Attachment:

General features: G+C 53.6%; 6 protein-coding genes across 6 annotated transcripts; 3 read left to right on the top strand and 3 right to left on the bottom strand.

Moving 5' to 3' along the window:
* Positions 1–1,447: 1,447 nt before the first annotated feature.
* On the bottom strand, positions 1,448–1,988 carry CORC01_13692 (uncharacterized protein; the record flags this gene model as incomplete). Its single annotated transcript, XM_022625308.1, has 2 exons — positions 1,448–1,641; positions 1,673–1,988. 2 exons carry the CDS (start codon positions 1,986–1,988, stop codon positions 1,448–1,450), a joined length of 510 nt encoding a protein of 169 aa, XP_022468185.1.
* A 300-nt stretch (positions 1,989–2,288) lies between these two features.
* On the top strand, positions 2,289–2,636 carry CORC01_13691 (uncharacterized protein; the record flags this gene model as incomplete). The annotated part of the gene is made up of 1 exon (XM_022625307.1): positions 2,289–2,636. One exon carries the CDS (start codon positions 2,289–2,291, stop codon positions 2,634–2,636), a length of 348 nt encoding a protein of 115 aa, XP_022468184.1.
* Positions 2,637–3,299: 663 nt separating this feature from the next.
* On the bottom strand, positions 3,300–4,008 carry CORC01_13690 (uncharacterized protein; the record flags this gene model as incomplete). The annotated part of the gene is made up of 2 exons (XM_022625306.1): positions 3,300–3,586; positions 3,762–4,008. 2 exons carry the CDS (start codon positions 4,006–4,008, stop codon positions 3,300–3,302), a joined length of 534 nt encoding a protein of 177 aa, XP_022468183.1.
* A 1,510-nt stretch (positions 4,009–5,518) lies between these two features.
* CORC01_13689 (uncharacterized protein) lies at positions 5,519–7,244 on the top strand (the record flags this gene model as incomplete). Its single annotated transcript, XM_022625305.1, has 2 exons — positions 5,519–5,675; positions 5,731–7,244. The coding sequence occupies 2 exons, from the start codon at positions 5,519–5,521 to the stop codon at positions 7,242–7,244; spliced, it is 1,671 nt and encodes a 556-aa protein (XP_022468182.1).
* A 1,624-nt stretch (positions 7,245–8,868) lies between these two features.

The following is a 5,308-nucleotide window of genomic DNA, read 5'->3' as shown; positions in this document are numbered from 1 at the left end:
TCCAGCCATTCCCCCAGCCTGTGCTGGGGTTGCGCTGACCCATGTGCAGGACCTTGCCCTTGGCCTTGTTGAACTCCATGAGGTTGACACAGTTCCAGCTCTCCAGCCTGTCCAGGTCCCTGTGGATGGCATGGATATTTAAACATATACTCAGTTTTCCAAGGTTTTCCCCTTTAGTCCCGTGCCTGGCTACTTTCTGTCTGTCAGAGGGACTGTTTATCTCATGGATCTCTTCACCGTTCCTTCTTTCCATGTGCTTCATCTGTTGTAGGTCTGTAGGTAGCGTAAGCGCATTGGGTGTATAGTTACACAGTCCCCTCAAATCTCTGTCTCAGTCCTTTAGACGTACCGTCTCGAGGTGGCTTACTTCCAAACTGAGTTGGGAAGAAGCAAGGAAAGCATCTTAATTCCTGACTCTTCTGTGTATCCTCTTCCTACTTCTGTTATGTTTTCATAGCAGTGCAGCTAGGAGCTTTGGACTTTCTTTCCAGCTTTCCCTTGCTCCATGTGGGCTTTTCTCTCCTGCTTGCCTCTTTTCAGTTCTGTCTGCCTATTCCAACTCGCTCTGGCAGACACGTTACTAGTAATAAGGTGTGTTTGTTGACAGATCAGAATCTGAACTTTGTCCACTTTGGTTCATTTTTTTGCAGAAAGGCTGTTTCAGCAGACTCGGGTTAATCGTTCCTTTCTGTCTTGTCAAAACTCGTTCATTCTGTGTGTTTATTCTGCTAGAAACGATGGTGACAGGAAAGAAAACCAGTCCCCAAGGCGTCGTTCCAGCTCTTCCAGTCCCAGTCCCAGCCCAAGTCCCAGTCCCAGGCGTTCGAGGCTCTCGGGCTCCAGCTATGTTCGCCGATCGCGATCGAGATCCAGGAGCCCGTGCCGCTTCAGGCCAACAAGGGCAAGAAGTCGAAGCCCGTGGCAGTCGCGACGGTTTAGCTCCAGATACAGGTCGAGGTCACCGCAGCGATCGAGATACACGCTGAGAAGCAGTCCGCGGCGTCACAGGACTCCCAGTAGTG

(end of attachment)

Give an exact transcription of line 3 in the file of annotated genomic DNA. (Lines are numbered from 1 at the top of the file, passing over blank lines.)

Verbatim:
* Positions 1–1,447: 1,447 nt before the first annotated feature.